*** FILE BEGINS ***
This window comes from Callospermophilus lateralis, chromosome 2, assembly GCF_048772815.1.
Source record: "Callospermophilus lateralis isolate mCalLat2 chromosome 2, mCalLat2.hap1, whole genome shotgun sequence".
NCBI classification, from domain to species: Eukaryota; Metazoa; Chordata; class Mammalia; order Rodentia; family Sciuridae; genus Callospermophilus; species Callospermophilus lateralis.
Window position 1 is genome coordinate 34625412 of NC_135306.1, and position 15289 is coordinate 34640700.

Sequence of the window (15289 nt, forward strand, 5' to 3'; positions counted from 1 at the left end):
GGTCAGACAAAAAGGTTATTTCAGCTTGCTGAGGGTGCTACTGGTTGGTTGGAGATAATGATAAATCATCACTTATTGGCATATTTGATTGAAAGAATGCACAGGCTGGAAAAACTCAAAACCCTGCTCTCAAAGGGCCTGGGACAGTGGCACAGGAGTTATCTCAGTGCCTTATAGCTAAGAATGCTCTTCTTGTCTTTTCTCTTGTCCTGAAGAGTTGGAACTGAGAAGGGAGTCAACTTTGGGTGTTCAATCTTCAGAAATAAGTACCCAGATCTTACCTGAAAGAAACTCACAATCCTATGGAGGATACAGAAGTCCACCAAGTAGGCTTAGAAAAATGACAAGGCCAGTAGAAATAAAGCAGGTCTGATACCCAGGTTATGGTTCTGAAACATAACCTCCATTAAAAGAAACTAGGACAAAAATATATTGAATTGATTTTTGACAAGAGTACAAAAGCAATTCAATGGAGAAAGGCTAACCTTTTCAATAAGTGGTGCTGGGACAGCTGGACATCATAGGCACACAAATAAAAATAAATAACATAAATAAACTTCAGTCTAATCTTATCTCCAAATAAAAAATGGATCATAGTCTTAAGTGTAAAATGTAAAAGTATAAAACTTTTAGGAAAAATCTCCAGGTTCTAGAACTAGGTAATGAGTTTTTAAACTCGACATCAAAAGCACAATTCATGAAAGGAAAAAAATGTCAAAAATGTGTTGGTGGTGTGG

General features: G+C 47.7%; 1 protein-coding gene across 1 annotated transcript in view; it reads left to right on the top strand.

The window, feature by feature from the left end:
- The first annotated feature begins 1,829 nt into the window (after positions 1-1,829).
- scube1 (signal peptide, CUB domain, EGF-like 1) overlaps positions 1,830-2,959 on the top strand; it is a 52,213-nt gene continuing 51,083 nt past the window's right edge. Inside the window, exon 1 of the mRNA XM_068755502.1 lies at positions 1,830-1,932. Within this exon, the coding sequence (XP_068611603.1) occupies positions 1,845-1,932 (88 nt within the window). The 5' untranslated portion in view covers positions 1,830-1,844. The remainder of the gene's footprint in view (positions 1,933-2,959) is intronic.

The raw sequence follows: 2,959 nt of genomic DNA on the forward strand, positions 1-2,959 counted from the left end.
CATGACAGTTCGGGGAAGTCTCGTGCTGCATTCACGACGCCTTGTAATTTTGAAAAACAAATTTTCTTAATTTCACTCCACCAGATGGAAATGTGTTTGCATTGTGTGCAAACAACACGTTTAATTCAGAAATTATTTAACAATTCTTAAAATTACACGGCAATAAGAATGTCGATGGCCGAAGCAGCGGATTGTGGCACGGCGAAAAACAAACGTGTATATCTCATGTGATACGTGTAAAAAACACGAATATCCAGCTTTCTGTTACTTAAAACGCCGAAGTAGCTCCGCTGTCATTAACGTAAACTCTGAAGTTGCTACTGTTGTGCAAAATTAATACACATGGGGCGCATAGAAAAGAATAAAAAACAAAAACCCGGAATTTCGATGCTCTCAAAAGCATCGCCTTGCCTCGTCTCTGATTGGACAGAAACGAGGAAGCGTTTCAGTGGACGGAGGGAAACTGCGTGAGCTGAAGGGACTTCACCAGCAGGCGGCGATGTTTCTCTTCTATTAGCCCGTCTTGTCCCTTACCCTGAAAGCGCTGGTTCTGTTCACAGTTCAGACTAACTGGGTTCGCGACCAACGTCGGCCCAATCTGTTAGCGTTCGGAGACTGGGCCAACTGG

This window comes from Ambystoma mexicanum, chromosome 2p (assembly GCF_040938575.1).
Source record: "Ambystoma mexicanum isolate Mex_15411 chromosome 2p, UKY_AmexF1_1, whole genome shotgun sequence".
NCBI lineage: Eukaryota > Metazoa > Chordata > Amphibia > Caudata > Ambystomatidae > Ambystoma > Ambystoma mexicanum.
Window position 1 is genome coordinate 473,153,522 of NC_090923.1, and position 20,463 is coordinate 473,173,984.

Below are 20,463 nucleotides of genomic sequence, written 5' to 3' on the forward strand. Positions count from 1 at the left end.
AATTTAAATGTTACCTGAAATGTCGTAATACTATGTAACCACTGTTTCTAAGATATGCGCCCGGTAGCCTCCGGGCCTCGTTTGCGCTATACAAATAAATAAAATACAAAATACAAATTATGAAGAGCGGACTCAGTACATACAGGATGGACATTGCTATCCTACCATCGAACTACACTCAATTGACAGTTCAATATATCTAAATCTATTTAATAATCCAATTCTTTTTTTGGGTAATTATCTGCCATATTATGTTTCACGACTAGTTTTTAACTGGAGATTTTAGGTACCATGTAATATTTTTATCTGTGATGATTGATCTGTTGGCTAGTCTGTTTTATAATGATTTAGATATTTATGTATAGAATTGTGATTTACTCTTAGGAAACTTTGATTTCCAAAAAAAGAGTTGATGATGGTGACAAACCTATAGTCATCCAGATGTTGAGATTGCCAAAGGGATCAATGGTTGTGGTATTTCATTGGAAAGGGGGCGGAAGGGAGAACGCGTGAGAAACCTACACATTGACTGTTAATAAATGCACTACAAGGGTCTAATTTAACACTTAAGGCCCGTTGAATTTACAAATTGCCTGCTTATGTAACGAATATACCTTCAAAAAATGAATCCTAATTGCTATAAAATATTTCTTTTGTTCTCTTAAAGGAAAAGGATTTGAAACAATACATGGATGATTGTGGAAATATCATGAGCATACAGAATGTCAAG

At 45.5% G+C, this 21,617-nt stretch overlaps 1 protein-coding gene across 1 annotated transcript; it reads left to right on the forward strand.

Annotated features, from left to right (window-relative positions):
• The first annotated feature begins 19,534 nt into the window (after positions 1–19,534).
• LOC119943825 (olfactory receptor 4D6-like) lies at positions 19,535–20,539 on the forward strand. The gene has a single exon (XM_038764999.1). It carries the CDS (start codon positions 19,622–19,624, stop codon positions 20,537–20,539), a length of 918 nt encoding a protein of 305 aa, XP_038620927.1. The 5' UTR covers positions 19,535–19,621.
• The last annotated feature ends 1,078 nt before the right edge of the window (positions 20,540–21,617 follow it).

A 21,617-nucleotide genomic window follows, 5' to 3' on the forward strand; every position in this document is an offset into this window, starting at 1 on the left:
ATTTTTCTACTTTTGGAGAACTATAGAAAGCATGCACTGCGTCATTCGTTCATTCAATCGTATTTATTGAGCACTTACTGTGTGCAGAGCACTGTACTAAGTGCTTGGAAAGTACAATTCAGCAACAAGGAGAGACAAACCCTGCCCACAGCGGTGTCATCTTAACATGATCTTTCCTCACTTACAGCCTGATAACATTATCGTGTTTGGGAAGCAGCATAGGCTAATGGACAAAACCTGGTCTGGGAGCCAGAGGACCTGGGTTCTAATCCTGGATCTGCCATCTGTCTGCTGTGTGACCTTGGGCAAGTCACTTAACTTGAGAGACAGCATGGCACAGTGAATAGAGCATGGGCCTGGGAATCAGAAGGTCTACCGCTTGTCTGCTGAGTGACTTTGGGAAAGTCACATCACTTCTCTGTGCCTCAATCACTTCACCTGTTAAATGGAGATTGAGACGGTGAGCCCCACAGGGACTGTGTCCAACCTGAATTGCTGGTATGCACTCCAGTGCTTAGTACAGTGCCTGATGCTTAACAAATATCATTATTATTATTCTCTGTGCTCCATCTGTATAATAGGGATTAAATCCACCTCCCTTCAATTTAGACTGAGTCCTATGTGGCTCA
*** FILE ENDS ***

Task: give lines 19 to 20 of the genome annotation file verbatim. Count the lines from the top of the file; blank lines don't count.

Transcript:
At 45.5% G+C, this 21,617-nt stretch overlaps 1 protein-coding gene across 1 annotated transcript; it reads left to right on the forward strand.

Annotated features, from left to right (window-relative positions):